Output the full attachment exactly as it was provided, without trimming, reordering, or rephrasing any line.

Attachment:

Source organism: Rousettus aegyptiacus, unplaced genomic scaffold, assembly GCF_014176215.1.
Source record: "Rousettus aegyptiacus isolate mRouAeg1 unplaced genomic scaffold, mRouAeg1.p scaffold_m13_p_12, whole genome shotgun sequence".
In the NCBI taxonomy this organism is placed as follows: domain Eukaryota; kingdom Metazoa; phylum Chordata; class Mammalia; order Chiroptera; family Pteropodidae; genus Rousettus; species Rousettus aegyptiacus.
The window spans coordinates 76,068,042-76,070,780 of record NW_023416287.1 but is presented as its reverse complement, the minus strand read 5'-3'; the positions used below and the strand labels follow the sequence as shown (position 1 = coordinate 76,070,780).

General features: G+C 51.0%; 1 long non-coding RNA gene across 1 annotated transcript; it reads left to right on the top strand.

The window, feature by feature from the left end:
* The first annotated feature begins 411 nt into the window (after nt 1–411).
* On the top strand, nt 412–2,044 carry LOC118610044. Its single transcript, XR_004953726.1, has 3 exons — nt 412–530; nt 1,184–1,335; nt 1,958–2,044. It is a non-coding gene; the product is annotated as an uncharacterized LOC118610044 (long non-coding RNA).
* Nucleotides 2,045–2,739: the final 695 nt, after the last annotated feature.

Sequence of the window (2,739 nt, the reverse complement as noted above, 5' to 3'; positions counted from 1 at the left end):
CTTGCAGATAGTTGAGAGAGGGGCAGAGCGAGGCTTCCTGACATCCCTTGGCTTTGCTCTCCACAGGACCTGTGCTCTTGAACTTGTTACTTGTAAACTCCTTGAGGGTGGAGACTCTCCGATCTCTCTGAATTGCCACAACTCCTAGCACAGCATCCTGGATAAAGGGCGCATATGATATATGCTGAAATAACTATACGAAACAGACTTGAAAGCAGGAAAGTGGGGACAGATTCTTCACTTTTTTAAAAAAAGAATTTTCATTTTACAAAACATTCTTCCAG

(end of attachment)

Source organism: Rousettus aegyptiacus, unplaced genomic scaffold, assembly GCF_014176215.1.
Source record: "Rousettus aegyptiacus isolate mRouAeg1 unplaced genomic scaffold, mRouAeg1.p scaffold_m13_p_12, whole genome shotgun sequence".
In the NCBI taxonomy this organism is placed as follows: domain Eukaryota; kingdom Metazoa; phylum Chordata; class Mammalia; order Chiroptera; family Pteropodidae; genus Rousettus; species Rousettus aegyptiacus.
The window spans coordinates 76,068,042-76,070,780 of record NW_023416287.1 but is presented as its reverse complement, the minus strand read 5'-3'; the positions used below and the strand labels follow the sequence as shown (position 1 = coordinate 76,070,780).

General features: G+C 51.0%; 1 long non-coding RNA gene across 1 annotated transcript; it reads left to right on the top strand.

The window, feature by feature from the left end:
* The first annotated feature begins 411 nt into the window (after nt 1–411).
* On the top strand, nt 412–2,044 carry LOC118610044. Its single transcript, XR_004953726.1, has 3 exons — nt 412–530; nt 1,184–1,335; nt 1,958–2,044. It is a non-coding gene; the product is annotated as an uncharacterized LOC118610044 (long non-coding RNA).
* Nucleotides 2,045–2,739: the final 695 nt, after the last annotated feature.

Sequence of the window (2,739 nt, the reverse complement as noted above, 5' to 3'; positions counted from 1 at the left end):
CTTGCAGATAGTTGAGAGAGGGGCAGAGCGAGGCTTCCTGACATCCCTTGGCTTTGCTCTCCACAGGACCTGTGCTCTTGAACTTGTTACTTGTAAACTCCTTGAGGGTGGAGACTCTCCGATCTCTCTGAATTGCCACAACTCCTAGCACAGCATCCTGGATAAAGGGCGCATATGATATATGCTGAAATAACTATACGAAACAGACTTGAAAGCAGGAAAGTGGGGACAGATTCTTCACTTTTTTAAAAAAAGAATTTTCATTTTACAAAACATTCTTCCAG